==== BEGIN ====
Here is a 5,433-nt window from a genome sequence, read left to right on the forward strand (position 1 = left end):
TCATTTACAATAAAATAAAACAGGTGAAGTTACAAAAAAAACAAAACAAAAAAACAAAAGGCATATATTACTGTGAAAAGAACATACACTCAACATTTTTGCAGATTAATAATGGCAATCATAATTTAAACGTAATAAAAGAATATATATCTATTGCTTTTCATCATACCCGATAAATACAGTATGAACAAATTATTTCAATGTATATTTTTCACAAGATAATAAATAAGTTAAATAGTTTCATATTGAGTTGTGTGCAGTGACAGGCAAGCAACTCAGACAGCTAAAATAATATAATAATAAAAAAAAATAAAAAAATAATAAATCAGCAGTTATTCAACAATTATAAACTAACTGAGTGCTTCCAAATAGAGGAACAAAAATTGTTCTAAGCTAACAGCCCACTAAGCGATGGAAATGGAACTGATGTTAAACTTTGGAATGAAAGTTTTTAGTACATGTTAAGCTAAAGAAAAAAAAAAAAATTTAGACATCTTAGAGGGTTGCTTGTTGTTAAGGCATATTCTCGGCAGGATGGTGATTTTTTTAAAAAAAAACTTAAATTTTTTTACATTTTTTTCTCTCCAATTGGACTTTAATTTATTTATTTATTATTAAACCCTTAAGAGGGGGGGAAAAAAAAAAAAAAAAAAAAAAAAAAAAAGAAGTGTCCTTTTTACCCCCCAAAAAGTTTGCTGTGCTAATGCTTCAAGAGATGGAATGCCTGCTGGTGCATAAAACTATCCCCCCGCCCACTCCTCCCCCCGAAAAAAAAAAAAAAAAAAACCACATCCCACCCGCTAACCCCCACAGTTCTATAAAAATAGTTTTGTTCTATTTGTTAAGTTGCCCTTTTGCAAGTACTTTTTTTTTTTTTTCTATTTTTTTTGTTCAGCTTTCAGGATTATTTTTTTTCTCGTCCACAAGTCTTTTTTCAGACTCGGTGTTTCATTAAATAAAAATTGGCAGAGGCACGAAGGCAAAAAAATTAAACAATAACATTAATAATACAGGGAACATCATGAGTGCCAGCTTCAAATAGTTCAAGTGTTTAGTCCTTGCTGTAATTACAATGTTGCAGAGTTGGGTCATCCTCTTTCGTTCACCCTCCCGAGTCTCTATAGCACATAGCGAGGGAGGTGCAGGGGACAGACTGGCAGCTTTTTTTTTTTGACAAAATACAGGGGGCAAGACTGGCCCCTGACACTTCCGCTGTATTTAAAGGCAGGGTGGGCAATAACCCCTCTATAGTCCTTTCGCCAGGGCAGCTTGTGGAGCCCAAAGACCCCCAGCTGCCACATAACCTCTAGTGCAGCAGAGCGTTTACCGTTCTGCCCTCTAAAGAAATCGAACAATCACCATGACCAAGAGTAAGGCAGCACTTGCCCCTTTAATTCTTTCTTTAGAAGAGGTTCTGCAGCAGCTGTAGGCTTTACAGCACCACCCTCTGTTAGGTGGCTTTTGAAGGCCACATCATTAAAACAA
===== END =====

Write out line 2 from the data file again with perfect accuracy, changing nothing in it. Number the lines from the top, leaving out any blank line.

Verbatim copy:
TCATTTACAATAAAATAAAACAGGTGAAGTTACAAAAAAAACAAAACAAAAAAACAAAAGGCATATATTACTGTGAAAAGAACATACACTCAACATTTTTGCAGATTAATAATGGCAATCATAATTTAAACGTAATAAAAGAATATATATCTATTGCTTTTCATCATACCCGATAAATACAGTATGAACAAATTATTTCAATGTATATTTTTCACAAGATAATAAATAAGTTAAATAGTTTCATATTGAGTTGTGTGCAGTGACAGGCAAGCAACTCAGACAGCTAAAATAATATAATAATAAAAAAAAATAAAAAAATAATAAATCAGCAGTTATTCAACAATTATAAACTAACTGAGTGCTTCCAAATAGAGGAACAAAAATTGTTCTAAGCTAACAGCCCACTAAGCGATGGAAATGGAACTGATGTTAAACTTTGGAATGAAAGTTTTTAGTACATGTTAAGCTAAAGAAAAAAAAAAAAATTTAGACATCTTAGAGGGTTGCTTGTTGTTAAGGCATATTCTCGGCAGGATGGTGATTTTTTTAAAAAAAAACTTAAATTTTTTTACATTTTTTTCTCTCCAATTGGACTTTAATTTATTTATTTATTATTAAACCCTTAAGAGGGGGGGAAAAAAAAAAAAAAAAAAAAAAAAAAAAAGAAGTGTCCTTTTTACCCCCCAAAAAGTTTGCTGTGCTAATGCTTCAAGAGATGGAATGCCTGCTGGTGCATAAAACTATCCCCCCGCCCACTCCTCCCCCCGAAAAAAAAAAAAAAAAAAACCACATCCCACCCGCTAACCCCCACAGTTCTATAAAAATAGTTTTGTTCTATTTGTTAAGTTGCCCTTTTGCAAGTACTTTTTTTTTTTTTTCTATTTTTTTTGTTCAGCTTTCAGGATTATTTTTTTTCTCGTCCACAAGTCTTTTTTCAGACTCGGTGTTTCATTAAATAAAAATTGGCAGAGGCACGAAGGCAAAAAAATTAAACAATAACATTAATAATACAGGGAACATCATGAGTGCCAGCTTCAAATAGTTCAAGTGTTTAGTCCTTGCTGTAATTACAATGTTGCAGAGTTGGGTCATCCTCTTTCGTTCACCCTCCCGAGTCTCTATAGCACATAGCGAGGGAGGTGCAGGGGACAGACTGGCAGCTTTTTTTTTTTGACAAAATACAGGGGGCAAGACTGGCCCCTGACACTTCCGCTGTATTTAAAGGCAGGGTGGGCAATAACCCCTCTATAGTCCTTTCGCCAGGGCAGCTTGTGGAGCCCAAAGACCCCCAGCTGCCACATAACCTCTAGTGCAGCAGAGCGTTTACCGTTCTGCCCTCTAAAGAAATCGAACAATCACCATGACCAAGAGTAAGGCAGCACTTGCCCCTTTAATTCTTTCTTTAGAAGAGGTTCTGCAGCAGCTGTAGGCTTTACAGCACCACCCTCTGTTAGGTGGCTTTTGAAGGCCACATCATTAAAACAA